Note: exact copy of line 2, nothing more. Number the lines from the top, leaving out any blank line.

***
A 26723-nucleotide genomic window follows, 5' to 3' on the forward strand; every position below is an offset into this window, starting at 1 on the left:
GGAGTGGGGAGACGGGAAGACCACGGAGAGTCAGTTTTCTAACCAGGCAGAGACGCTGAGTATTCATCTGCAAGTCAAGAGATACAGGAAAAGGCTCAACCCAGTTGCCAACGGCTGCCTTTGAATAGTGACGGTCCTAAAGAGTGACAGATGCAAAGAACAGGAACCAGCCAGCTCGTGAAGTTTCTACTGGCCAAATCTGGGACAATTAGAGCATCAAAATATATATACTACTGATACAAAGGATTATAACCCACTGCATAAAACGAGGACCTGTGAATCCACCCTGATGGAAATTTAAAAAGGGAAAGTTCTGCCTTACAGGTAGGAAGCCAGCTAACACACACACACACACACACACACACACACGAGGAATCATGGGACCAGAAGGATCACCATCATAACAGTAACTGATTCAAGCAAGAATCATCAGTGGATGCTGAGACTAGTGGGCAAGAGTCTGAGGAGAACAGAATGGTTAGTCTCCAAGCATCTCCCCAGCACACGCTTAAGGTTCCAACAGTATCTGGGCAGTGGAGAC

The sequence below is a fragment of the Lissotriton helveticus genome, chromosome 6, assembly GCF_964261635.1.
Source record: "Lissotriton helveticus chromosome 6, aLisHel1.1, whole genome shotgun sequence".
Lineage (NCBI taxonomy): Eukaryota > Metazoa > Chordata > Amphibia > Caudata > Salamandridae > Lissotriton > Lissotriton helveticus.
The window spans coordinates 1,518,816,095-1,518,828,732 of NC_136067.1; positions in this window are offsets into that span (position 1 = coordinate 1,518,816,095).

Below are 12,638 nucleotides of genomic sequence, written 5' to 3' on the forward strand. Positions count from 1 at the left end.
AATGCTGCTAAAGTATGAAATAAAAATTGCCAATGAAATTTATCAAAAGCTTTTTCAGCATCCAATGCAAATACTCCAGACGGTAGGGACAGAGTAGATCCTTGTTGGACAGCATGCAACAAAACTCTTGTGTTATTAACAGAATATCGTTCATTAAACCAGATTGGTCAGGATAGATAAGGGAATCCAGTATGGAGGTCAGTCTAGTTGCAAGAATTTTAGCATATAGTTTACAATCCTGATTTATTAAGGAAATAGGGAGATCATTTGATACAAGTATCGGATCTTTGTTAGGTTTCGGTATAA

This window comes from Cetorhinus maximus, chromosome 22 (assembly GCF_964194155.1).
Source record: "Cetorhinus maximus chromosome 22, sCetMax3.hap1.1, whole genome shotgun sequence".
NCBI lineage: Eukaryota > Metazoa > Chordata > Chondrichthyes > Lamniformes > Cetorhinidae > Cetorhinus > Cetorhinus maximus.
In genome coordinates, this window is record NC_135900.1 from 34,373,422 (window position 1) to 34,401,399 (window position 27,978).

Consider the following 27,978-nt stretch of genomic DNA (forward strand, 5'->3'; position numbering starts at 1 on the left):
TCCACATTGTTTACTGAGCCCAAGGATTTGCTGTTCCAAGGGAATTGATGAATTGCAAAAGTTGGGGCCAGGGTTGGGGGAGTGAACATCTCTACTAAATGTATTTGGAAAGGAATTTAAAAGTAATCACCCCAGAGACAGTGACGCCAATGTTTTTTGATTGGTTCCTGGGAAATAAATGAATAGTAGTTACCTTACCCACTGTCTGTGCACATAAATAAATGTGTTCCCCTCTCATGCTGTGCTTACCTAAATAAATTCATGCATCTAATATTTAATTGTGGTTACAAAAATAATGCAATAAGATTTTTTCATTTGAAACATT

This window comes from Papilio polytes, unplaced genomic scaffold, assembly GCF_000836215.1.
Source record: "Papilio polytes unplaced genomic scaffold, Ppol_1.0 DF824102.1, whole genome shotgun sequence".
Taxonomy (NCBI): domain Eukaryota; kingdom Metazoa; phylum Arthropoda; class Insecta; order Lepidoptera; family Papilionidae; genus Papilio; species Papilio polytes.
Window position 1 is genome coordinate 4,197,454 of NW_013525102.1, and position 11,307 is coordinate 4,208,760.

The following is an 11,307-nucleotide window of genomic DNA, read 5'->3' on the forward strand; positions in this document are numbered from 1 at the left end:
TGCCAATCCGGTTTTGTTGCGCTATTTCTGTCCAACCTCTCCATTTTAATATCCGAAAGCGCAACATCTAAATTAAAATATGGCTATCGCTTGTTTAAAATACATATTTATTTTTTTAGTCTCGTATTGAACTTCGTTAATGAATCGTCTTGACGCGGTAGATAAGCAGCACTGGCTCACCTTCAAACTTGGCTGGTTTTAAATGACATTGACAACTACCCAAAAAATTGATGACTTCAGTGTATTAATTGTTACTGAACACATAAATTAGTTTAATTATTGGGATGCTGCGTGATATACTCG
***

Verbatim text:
GGAGTGGGGAGACGGGAAGACCACGGAGAGTCAGTTTTCTAACCAGGCAGAGACGCTGAGTATTCATCTGCAAGTCAAGAGATACAGGAAAAGGCTCAACCCAGTTGCCAACGGCTGCCTTTGAATAGTGACGGTCCTAAAGAGTGACAGATGCAAAGAACAGGAACCAGCCAGCTCGTGAAGTTTCTACTGGCCAAATCTGGGACAATTAGAGCATCAAAATATATATACTACTGATACAAAGGATTATAACCCACTGCATAAAACGAGGACCTGTGAATCCACCCTGATGGAAATTTAAAAAGGGAAAGTTCTGCCTTACAGGTAGGAAGCCAGCTAACACACACACACACACACACACACACACACGAGGAATCATGGGACCAGAAGGATCACCATCATAACAGTAACTGATTCAAGCAAGAATCATCAGTGGATGCTGAGACTAGTGGGCAAGAGTCTGAGGAGAACAGAATGGTTAGTCTCCAAGCATCTCCCCAGCACACGCTTAAGGTTCCAACAGTATCTGGGCAGTGGAGAC